As far as the performing arts are concerned, there’s nothing really controversial about the cuts, or indeed the increases. What remains at issue is the value—in both political and “real” terms—of making the cuts at all. It’s almost too wearisome to point out that the arts make money for this country, or that television and the film industry leech off their creativity, or that life is not worth living without them.
I’m no economist, but the amounts of money are so small, so piffling, that the cuts Arts Council England have been compelled to make look merely vindictive. But these are brave decisions, and evidence that the Arts Council has studied the form and tuned into the zeitgeist, and avoided blundering into uninformed no-mans-land, which is what happened with the last round of cuts three years ago. So I guess it’s two and a half cheers for Dame Liz Forgan, the ACE chairman, and her chief executive, Alan Davey, for discharging a difficult task with tact and discretion.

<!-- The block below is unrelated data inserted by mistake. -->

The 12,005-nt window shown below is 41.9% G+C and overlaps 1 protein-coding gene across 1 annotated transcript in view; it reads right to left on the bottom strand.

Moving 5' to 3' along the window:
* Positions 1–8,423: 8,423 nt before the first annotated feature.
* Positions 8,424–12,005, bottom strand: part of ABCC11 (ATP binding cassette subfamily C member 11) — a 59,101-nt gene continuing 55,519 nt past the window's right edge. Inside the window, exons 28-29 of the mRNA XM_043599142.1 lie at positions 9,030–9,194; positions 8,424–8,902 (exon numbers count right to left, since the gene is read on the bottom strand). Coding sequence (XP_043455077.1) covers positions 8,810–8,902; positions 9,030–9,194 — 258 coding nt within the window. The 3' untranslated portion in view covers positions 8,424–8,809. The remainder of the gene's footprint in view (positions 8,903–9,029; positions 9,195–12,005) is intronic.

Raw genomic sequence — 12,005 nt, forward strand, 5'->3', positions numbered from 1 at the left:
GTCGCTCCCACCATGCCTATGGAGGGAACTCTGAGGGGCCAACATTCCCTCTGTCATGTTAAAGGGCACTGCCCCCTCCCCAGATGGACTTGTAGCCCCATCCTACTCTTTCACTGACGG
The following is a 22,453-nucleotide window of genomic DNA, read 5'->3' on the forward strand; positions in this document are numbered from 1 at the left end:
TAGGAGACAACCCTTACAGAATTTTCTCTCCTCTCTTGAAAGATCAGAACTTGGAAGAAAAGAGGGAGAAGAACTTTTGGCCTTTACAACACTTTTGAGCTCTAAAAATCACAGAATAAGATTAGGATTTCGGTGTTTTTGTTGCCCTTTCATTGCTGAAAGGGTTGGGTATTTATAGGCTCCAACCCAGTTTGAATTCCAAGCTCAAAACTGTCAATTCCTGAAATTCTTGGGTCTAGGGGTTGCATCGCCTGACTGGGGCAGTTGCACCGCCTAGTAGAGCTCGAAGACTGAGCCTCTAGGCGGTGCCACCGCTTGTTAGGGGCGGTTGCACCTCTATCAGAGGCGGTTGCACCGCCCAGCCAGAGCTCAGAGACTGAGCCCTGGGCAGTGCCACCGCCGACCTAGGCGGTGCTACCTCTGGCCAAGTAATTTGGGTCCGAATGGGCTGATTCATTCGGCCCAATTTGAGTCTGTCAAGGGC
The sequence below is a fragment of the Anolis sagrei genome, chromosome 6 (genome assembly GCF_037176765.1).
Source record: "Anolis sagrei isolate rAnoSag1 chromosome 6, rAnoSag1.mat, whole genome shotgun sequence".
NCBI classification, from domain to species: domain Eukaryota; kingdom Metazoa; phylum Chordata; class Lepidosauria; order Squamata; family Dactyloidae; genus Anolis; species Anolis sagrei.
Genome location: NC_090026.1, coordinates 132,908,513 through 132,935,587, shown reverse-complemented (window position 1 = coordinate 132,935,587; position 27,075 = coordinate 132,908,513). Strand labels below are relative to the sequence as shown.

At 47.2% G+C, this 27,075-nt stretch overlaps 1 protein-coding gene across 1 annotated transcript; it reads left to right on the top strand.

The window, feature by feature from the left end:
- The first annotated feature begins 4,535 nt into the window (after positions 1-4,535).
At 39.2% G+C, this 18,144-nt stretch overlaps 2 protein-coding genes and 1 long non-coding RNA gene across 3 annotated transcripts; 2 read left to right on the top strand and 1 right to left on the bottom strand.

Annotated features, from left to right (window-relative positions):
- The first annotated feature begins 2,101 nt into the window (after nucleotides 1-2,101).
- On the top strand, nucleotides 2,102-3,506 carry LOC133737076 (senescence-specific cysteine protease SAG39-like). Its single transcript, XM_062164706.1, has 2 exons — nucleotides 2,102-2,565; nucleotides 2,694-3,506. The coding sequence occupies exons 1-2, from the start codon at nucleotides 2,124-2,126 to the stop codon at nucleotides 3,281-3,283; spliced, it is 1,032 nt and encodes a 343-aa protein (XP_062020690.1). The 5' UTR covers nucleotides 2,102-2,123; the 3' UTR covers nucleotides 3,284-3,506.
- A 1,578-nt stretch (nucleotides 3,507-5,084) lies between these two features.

That said, I’m slightly shocked by the mortal attacks on Dance Umbrella and the Almeida Theatre in Islington, and the obliteration of the lively touring company, Shared Experience, even if the latter’s function might have been superseded by Rupert Goold’s Headlong, which remains on the across-the-board funding “standstill” (factoring in inflation, a 2.3 per cent cut, which, over three years, is 11 per cent in real terms). Other invaluable enterprises receiving a similar cut are the Bush, Donmar Warehouse, Kneehigh, the Tricycle in Kilburn, the Royal Exchange in Manchester and the Warwick Arts Centre.